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PR Editorials

Ansarul Sharia Pakistan, Educated Youths and Online Radicalization


Photo: The Express Tribune



On 22 October 2017, eight terrorists including its chief belonging to the Ansarul Sharia Pakistan (ASP) were killed in an operation in Karachi.

During the last few months, there was an intense discussion in Pakistani media about this group involved in violent activities in Karachi. The members of the groups were educated youths, from the middle class with degrees/studies in mainstream educational institutions, some even from the prestigious Karachi University. Reports also link this group to both the al Qaeda and the ISIS.

The story of Abdul Karim Sarosh Siddiqui and Sheharyar alias Abdullah Hashmi, the two militants of the ASP became the primary focus of the debate highlighting educated youths from mainstream educational institutions getting radicalized. Intern has been blamed, shifting the focus to a new phenomenon – outside the madrassa education and influenced by a conservative and radical clergy. Given the youth bulge in Pakistan, this has to be taken seriously.

Why do the educated youths get influenced by radical ideologies? Is it limited to Karachi University? Do the other cities also face a similar issue in Pakistan? A larger question, from a regional perspective, is whether this trend could be observed in rest of South Asia as well?

The State in its efforts to curb the MQM supremacy within the Karachi University campus undertook a series of measures – mainly banning student politics. Ethnic student groups were undermined deliberately, providing a free space to right-wing student groups. The encroachment on secular politics within the campus inevitably will force students to look for alternative debates.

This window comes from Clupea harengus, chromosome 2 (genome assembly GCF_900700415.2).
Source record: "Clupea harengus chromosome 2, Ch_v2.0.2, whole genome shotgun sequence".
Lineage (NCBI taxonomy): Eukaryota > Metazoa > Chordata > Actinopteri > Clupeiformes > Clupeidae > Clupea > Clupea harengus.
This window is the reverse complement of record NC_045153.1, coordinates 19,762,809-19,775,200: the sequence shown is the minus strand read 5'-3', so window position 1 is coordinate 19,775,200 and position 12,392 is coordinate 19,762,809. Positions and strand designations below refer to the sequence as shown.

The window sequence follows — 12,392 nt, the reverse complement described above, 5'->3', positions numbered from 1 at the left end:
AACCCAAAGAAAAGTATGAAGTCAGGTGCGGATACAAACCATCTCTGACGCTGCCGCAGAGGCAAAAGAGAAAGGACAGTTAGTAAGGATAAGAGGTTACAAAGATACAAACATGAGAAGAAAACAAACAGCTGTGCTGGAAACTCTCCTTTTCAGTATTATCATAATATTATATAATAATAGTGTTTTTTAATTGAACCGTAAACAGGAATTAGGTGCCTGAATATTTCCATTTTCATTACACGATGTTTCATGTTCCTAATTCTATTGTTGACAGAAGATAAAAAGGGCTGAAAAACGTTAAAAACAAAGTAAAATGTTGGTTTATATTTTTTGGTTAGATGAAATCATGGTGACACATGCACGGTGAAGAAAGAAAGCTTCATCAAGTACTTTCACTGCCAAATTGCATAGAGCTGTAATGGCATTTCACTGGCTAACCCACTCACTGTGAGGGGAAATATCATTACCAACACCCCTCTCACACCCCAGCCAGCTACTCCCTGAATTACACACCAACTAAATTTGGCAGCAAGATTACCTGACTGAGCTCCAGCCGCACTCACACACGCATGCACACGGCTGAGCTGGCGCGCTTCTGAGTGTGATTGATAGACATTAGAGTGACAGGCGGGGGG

A case study of student politics in Karachi University and Punjab University and the reasons for clashes between different student groups should throw interesting statistics. Besides the MQM-rightwing clashes in Karachi University, there have been cases of groups trying to undermine cultural events of Pashtun students in Punjab University. Students belonging to the Islami Jamiat-e-Talaba (IJT) have been “moral policing” the campus, objecting to cultural events and girls students playing cricket. The State would ignore the complaints against the right-wing students. And in cases, would prefer them to undermine ethnic groups and politics within the campus.

The students should have their own politics, associations, slogans, grievances and a roadmap to address them. Isn’t this a part of an educational system and growing up? 

Curbing secular expressions within the campus and allowing right-wing groups agenda is bound to have an extremist outburst. Online radicalization is not the cause; it is a course for conservative students getting influenced by radical ideologies and becoming extremists.

 


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